From the beginning (of their Twitter existence), I loved Unvirtuous Abbey. A friend told me about these “monks” when they had just started tweeting, nearly two years ago, and I was immediately hooked. Their tweets often come from the intersection of pop culture and theology, which is where I spend a lot of my psychic time. Sometimes their brief
prayers, or popular quotes reborn as words of Jesus, make me laugh. Others make me think. Some do both.
Here are a few samples: “Jesus said, ‘Don’t stop believin’. Hold on to that feeling.’” “For people who think it’s gullible to believe in God, yet retweet messages so they can win a free iPad, Lord, hear our prayer.” “Lord, you who told Lazarus to ‘Come out!’, we pray for religious leaders who tell people it’s wrong to do that.” “Jesus said, ‘I am the app of life.’” “For people who say, ‘God has a plan for your life!’ as people die of disease, hunger, and war each day, we pray to the Lord.” “Jesus said, ‘I see your true colors shining through . . . and that’s why I love you. So don’t be afraid to let them show.”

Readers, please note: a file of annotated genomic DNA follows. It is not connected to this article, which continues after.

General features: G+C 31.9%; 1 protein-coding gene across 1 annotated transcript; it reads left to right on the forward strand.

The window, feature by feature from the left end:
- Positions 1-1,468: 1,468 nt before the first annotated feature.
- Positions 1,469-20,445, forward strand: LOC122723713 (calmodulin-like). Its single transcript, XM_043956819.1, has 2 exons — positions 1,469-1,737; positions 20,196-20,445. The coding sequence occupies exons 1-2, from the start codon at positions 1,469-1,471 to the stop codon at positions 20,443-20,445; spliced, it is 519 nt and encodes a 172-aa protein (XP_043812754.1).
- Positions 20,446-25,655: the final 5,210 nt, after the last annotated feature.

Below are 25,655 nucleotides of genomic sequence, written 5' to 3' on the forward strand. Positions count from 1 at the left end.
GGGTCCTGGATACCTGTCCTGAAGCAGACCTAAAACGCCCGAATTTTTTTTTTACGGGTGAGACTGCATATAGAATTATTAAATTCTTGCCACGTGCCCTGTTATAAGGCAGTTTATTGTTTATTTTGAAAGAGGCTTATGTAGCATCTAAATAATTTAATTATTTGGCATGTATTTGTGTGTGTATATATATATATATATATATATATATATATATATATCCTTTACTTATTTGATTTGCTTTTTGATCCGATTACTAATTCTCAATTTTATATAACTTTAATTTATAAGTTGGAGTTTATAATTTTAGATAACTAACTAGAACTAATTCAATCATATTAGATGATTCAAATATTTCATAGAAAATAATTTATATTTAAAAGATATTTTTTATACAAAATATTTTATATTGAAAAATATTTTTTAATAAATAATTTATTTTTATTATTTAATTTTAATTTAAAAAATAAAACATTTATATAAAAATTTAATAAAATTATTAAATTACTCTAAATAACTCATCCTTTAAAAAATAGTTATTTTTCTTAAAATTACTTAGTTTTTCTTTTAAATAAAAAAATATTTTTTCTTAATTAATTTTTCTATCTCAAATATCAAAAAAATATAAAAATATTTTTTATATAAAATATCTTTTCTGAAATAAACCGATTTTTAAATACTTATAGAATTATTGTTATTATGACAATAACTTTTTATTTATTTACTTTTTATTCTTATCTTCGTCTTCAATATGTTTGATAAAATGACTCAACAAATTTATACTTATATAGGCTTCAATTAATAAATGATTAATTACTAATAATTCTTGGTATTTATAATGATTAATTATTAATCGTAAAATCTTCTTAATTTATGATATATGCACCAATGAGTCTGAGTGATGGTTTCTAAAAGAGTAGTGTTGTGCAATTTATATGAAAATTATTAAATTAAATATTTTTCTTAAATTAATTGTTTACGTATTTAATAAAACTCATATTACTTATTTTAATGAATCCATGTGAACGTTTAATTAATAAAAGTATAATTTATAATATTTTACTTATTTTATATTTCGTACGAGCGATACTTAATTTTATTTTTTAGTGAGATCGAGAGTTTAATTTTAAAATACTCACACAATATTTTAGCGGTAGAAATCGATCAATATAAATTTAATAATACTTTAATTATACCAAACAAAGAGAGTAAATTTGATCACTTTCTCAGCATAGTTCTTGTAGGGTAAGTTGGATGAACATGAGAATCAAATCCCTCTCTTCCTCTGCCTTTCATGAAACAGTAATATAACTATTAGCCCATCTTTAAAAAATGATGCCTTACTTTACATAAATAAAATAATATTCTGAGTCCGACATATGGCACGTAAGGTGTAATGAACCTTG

One recent tweet, the one in the screen shot above, hit me especially hard. When my old phone had broken that morning, my sadness was brief. Here was as good an excuse as any to upgrade to the iPhone 4S. I made my pilgrimage to the store, and listened with rapt attention as the salesman explained all its marvelous attributes. Wanting to ensure the safety of something so precious, I also bought the most protective case available, the one that was shock-proof, would keep out even the tiniest grains of sand, and had to be submerged in liquid for a few hours before I put the phone in it to verify that the seals were watertight. Nothing bad was going to happen to my iPhone if I could help it! After I brought it home, I spent hours exploring all its capabilities, trying out the camera, setting up iCloud, and getting to know Siri. I transferred all my apps from the old phone to the new one through my computer, then checked Twitter.